The mainstream media’s attack on Pewdiepie is an illusion of good intentions.

Remembering our job as journalists.

When I first came upon this situation with Pewdiepie and the Wall Street Journal, my initial feeling was shock. And then it turned to confusion. Why are we talking about this? For those of you that do not know about this situation, I’ll fill you in, but I encourage you to watch his video if you want to really get the gist of what is happening because context matters.

So the brief: Pewdiepie had uploaded a video that featured anti-Semitic messages. One video in particular that got attention was the video where he asked two Indian men (known as the Funny Guys) to hold up a sign that said “Death To All Jews” via a site called Fiverr. There were several other videos that featured a similar type of content, which were promptly deleted from his channel.

Pewdiepie’s humour is derived from what we call “troll culture.” It isn’t exactly irony and it isn’t satire — but it’s a major culture in the internet and I assume that he was following this trend, and also because he favours this type of humour. He doesn’t actually intend to demean those people. Nevertheless, he did acknowledge that this particular joke with the Fiverr guys did go too far and he promised not to do it again, which I think was right to do. But I want to explain how the media portrayed him with the wrong intention.

Think of it this way. I know for a fact that there is a lot of political humour based on what’s happening with Trump. Remember when Trump said “grab them by the pussy?” Well, let’s say that Pewdiepie asked the Fiverr guys to hold up a sign that said “grab them by the pussy.” To be correct, that is technically extremely misogynistic and offensive content and that should have gotten a lot of media backlash. And I’ll bet you that this whole hype around Pewdiepie would not have happened if Pewdiepie had asked the guys to hold up a sign that said “grab them by the pussy” because it goes against the mainstream media’s intent, which was to grab a hit piece against Pewdiepie.

Because it would have looked, frankly, desperate if they took that and called Pewdiepie a misogynist. Because we all know that if Pewdiepie had done that, it would not be an act of misogynistic intent but rather poking fun out of the ridiculous situation which is Trump actually saying and actually meaning those words.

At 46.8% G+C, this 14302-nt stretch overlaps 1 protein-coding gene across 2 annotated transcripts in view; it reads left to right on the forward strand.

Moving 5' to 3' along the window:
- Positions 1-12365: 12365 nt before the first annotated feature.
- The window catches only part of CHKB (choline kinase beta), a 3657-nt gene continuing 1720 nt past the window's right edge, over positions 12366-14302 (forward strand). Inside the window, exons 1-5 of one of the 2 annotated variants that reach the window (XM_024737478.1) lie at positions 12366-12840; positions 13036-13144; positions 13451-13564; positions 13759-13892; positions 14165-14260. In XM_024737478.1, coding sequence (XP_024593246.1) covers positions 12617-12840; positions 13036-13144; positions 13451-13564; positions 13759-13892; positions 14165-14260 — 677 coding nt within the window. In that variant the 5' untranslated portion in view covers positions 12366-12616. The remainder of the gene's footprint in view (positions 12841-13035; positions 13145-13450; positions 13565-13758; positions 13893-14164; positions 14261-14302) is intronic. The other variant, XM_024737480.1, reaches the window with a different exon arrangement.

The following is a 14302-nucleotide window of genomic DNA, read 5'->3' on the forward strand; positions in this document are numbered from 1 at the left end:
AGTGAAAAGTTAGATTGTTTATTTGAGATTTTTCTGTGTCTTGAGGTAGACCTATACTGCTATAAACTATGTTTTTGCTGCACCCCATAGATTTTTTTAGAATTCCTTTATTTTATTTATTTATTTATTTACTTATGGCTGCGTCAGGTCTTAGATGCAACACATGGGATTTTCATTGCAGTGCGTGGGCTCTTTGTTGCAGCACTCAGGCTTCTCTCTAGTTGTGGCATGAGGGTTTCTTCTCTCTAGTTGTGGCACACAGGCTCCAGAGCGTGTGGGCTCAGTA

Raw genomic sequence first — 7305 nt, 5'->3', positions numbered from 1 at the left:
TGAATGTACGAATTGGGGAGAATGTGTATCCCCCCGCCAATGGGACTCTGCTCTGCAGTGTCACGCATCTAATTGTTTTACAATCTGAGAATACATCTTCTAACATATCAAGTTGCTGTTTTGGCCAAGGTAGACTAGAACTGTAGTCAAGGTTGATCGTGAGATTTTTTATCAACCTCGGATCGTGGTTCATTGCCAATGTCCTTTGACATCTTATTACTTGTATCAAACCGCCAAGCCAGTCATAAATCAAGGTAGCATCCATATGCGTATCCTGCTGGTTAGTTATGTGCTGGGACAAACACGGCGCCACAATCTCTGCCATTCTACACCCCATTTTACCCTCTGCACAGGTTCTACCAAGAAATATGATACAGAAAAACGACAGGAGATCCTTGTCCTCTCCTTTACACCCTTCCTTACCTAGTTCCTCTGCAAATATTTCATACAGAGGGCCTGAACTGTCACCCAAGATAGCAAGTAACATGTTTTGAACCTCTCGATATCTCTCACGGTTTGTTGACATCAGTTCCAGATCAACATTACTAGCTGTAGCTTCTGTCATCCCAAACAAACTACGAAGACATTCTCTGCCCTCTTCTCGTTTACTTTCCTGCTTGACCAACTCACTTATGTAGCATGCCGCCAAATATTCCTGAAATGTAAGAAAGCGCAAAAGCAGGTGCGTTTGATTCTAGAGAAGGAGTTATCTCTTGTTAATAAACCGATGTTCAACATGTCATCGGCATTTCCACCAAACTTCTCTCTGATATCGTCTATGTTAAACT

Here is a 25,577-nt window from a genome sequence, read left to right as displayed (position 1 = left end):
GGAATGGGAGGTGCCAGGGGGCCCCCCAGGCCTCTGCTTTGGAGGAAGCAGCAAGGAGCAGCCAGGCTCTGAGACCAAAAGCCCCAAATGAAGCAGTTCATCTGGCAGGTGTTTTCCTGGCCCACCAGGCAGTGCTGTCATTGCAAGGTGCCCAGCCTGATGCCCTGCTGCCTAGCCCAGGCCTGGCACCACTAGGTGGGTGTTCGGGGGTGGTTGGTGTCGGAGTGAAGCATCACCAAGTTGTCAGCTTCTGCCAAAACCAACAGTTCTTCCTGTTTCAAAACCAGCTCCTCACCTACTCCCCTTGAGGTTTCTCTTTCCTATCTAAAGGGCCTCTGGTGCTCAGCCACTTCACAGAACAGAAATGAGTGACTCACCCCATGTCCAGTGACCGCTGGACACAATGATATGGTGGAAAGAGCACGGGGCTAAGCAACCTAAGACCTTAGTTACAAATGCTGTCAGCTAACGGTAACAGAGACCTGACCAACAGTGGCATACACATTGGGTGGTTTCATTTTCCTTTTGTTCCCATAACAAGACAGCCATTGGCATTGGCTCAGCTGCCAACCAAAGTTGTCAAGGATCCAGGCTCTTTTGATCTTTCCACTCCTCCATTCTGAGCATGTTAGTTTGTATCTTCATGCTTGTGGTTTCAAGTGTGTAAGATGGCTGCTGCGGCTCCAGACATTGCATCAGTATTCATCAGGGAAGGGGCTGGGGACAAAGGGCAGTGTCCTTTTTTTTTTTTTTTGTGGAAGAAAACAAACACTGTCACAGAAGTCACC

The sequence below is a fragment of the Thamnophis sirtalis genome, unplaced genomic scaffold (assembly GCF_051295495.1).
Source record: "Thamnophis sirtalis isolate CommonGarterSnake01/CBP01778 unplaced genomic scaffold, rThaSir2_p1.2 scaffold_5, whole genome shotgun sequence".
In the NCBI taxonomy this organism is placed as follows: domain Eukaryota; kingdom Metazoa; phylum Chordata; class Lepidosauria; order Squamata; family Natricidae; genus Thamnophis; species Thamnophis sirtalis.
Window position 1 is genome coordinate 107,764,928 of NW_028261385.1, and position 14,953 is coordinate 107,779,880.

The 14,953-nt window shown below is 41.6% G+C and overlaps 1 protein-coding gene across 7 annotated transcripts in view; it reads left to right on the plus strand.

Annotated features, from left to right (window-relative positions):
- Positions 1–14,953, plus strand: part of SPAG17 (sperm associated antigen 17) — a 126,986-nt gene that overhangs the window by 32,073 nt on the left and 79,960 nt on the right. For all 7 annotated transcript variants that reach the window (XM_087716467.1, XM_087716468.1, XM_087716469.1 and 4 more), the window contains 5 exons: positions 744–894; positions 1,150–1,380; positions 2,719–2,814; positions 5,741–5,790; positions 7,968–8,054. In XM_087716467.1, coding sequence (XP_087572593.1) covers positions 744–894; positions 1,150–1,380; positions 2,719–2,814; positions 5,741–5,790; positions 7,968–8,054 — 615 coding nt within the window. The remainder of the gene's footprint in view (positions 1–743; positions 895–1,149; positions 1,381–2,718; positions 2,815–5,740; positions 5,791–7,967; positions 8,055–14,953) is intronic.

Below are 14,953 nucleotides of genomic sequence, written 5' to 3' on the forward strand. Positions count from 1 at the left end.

And I know that everyone makes the argument about how a certain right wing media took that seriously, and now suddenly Pewdiepie is their icon. I do think that this was somewhat consequential but not to a degree in which Wall Street Journal had to go knocking on Pewdiepie’s home address. They should have done that before publishing an article attacking him.

And I don’t think that the right wing media using Pewdiepie as their icon normalises anti-Semitism. The extremist right wing media will use whatever they have at their disposal if it fits whatever propaganda they wish to do. And a lot of times, they actually twist things out of context and even blatantly lie. It is the mainstream media’s job to make sure that these false and misleading claims are righted and corrected, and make sure that people don’t take these things seriously.

By writing an entire article about how this fuels anti-Semitism is only going to make the extremist right wing media gain legitimacy. What the Wall Street Journal should have done, if they truly wanted to diminish anti-Semitism running course (which is happening, that part is true), is not pick at a guy who makes internet videos (as everyone so condescendingly writes about YouTubers when in fact it is a rather difficult job), but rather point out the extremist right wing website for making misleading and false accusations, and condemn them from doing so again.

Simple fact-checking after they found this extremist website would have spared everyone from so much trouble, not to mention adhering to journalistic ethical codes. They could have gotten some comments from Pewdiepie, who would have confirmed that he has no ties with the website whatsoever. (He already did make a statement about it, in fact.)

I’m not saying that the rising anti-Semitism in the world is not a serious issue. I’m saying that there is a right way of approaching things and a wrong way of doing so. When tackling the rising hatred against minority groups, you need to look at those who actually mean it and those who are legitimately able to hurt those groups. (Does that remind you of someone?) Calling attention to these things using provocative articles do not help deter the anti-Semitism rising in the world, but rather further undermines the trust and legitimacy we place on the mainstream media.

I realise that the media is also a corporation, but I recommend the media to grasp the fact that people do not want clickbait articles — people want actual journalism. This is why new media outlets are gaining more and more audience whereas the audience in the mainstream is media is rapidly declining.

YouTube is a home to many independent voices and creators, and recently, even news outlets such as The Young Turks, which is an independent media outlet that focuses on fact-checking and actual progressivism. I really do not want to see unnecessary censorship on this platform just because some people decided to take an extremist website seriously instead of calling them out. It started with Pewdiepie, but who knows?